Leviathans, the ambitious steampunk airship miniatures game, is being relaunched more than 11 years after its initial debut. With a crowdfunding campaign set to go live on Aug. 2, just ahead of the Gen Con tabletop gaming convention in Indianapolis, Indiana, publisher Catalyst Game Labs (the tabletop home to the BattleTech and Shadowrun franchises) has cleared the deck, as it were, overcoming a decade’s worth of impediments to bring the epic game to market in a proper fashion. Polygon spoke about the project with co-creator and company founder Randall Bills in late July.
Hobbyists likely know Catalyst for its 2019 BattleTech: Clan Invasion Kickstarter campaign, which raised more than $2.5 million to relaunch an all-plastic line of miniatures based on the shared library of legacy BattleTech units (also part of games by Harebrained Schemes and Piranha Games). With millions of mechs now in circulation, Randall says it’s time to expand the company just a little bit. His son, Bryn Bills, is the Leviathans line developer.
“Over COVID, to entertain ourselves, we probably played upwards of 70 different miniatures games to try to just get a better feel for the industry, and Leviathans is still one of my favorites, after going through all of that, after all this time,” Bryn Bills said. “I love this universe, I love the art style, the ships. There’s really nothing that I don’t enjoy top-to-bottom.”
The historical wargame’s point of departure comes in 1878 with the discovery of the lighter-than-air substance known as electroid. Seagoing warships rapidly become obsolete, with the colonial European powers now contending for the airspace itself. In this way, the franchise is reminiscent of the 1920+ universe, the basis for the hit strategy game Scythe, but without the pastoral kitsch. This is all-out war. The game itself will open in 1910, with a full-scale engagement on the French-German border.
“Leviathans, is, at its simplest, giant battleships flying in the sky blowing each other up. Most of steampunk centers around, you know, dirigible type things with their flapping wings on the side. Kind of spindly things, which is a really cool aesthetic. Leviathans is unique because you literally take World War I, World War II battleships and slap some magic on them and throw them into the air. And so these are massive machines with giant chunks of metal falling off each other. Just a whole different scale going on this version of steampunk warships than what is out there.”
Leviathans remains largely unchanged from its 2011 debut. It uses a proprietary system of color-coded dice to streamline engagements, which rely on concepts like armor statistics and penetration (a holdover from the BattleTech universe). Like modern skirmish games such as Necromunda and Warcry, it only requires a handful of miniatures to get started. The rules include basic and advanced layers, with systems for momentum, elevation, bracketing fire, and torpedoes, creating a unique and dynamic three-dimensional tableau on the table. The final product will feature a $70 starter set with four ships, maps, dice, standees, and massive four-inch pre-painted miniatures. Manufacturing samples are still underway, but the goal is to have miniatures of the same level of off-the-shelf detail as the Star Wars: X-Wing Miniatures Game and Star Wars: Armada.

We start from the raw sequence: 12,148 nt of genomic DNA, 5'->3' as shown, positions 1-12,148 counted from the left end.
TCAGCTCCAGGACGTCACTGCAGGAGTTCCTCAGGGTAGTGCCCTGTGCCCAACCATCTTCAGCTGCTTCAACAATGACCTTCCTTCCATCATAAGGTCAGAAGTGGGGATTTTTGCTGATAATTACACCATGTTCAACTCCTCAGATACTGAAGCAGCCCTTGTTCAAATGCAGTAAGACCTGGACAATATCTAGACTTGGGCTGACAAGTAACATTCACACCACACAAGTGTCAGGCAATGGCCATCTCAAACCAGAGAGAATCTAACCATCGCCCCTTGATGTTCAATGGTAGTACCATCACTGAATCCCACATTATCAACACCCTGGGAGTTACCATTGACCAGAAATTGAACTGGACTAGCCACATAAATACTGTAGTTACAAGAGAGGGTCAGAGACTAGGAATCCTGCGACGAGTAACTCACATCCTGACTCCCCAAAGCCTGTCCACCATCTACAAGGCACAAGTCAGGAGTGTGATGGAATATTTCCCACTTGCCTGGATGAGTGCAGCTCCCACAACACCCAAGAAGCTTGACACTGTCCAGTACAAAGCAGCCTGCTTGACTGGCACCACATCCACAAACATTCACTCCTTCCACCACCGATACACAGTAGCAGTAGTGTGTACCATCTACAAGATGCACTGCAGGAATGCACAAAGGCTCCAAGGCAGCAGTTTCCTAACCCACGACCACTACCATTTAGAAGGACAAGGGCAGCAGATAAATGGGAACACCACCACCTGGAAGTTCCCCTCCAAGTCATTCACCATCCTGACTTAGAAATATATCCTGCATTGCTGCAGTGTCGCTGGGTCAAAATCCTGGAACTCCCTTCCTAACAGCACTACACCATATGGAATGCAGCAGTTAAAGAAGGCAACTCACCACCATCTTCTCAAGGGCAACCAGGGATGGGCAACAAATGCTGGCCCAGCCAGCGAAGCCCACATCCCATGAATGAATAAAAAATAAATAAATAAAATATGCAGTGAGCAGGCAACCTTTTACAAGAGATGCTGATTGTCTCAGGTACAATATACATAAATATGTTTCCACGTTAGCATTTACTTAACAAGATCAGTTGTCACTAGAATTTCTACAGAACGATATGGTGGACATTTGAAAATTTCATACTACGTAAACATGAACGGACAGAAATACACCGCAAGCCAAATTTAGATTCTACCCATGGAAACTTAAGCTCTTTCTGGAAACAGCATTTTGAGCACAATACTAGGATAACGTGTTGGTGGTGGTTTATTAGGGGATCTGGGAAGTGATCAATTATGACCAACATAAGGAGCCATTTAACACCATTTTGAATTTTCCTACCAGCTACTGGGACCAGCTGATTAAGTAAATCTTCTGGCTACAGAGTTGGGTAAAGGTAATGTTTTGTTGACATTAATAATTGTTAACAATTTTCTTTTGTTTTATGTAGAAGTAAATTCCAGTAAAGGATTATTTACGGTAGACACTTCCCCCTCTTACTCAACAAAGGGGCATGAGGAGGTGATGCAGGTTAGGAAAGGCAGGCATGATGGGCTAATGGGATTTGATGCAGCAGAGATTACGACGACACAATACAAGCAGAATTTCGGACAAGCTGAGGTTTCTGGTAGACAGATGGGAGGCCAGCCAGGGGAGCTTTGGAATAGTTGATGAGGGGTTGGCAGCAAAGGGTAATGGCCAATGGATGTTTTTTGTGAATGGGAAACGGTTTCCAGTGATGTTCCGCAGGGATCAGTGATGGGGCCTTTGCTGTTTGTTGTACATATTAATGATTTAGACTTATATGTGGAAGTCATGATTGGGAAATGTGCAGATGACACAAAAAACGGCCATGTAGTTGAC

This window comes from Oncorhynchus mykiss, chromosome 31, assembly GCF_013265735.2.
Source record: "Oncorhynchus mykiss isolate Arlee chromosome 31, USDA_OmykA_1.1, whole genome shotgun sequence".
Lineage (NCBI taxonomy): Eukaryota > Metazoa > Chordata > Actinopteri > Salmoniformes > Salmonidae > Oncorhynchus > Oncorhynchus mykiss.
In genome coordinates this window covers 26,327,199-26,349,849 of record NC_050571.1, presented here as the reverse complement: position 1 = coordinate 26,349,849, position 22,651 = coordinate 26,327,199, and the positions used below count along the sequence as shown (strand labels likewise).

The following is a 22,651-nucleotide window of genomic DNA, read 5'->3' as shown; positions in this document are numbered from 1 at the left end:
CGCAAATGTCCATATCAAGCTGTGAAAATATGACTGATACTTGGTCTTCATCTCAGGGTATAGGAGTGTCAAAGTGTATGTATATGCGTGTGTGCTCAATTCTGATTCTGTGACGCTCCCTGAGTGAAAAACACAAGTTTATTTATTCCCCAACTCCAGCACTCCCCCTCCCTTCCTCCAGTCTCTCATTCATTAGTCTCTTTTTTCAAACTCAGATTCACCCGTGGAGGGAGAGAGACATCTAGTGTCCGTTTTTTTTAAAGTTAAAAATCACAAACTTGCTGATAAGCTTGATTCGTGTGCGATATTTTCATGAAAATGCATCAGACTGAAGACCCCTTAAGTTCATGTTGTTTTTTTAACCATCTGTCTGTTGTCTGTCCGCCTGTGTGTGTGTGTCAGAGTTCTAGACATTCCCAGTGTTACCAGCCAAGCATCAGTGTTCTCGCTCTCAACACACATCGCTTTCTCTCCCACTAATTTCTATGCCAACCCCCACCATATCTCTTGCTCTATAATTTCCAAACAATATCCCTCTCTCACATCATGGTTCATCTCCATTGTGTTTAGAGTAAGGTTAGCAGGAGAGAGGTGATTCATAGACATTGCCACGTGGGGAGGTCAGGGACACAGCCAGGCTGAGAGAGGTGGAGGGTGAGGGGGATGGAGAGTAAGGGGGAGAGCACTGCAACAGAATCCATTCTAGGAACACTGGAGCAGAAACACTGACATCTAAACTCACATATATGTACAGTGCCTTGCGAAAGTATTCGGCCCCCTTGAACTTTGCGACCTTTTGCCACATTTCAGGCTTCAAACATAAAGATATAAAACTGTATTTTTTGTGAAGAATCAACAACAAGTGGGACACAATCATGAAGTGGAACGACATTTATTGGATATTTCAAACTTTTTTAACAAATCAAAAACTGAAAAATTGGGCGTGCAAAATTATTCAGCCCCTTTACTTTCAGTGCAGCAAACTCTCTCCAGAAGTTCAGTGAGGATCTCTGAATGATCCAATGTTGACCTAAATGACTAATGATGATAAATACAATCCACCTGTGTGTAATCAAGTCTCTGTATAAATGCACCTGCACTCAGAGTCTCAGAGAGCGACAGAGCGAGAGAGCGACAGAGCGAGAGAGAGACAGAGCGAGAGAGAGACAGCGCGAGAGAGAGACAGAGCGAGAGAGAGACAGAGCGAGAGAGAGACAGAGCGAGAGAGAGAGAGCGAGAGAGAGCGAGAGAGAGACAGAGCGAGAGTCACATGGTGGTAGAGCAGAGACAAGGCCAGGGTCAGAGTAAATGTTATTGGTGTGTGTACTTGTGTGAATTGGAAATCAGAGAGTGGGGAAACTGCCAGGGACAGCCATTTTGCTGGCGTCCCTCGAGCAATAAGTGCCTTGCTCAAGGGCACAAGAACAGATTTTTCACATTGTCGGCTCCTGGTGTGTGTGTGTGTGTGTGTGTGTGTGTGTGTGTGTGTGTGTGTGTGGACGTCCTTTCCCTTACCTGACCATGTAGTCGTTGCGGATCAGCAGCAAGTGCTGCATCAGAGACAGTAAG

“We decided to have a smaller starter box, with not a full set per side, to let people understand and get into the game without having to commit to, you know, the $100 coffin box. […] The dice are simple, the cards, the whole — everything is supposed to make it easy,” Bryn said. “And so that was just another goal of making this an entry-level product for people getting into tabletop.”
Ships will have different sizes and statistics, starting with slower and more heavily armored Leviathan-class battleships, then ship-of-the-line armored cruisers, with faster cruisers at around the same size as those, plus nimble destroyers. There will also be smaller attack aircraft in the game — not as miniatures, at least at first. They’ll use tokens for now.
Issues related to colonialism are being considered to help the game appeal to a wider audience. But while the newly announced updated version of Puerto Rico from Ravensburger is adjusting its timeline — among other things — to refocus the gameplay on local farmers rather than colonial governors, Leviathans is keeping its original timeline mostly intact.
“The world [of Leviathans] is not a great world,” Bryn Bills said. “That’s not something we necessarily want to avoid, but it is something we definitely want to deal with. […] Especially in Europe, white guys were the ones in power [at the start of WWI]; it was all men in charge of the nations.” Other fictional departures will be included as the game’s narrative timeline tracks on. The British monarchy won’t be the only one with a woman at the helm, for instance.
“Especially for the British, India is a big part of what they are, and trying to let Indians be a bigger part of the British Empire — not by ignoring the fact that they shouldn’t be, but still giving them the power to do things. One of the main characters we have for the British is an Indian captain who’s dealing with the fact that he can’t actually be a captain. But he’s good enough that they just kind of let it slide, and dealing with what he has to overcome because of those prejudices during this conflict.”
The final game will also ship with a points system for competitive matched and campaign play. An anthology of fiction was already released in 2021. It includes work from alternate history author Harry Turtledove — as well as key art from the late Doug Chaffee.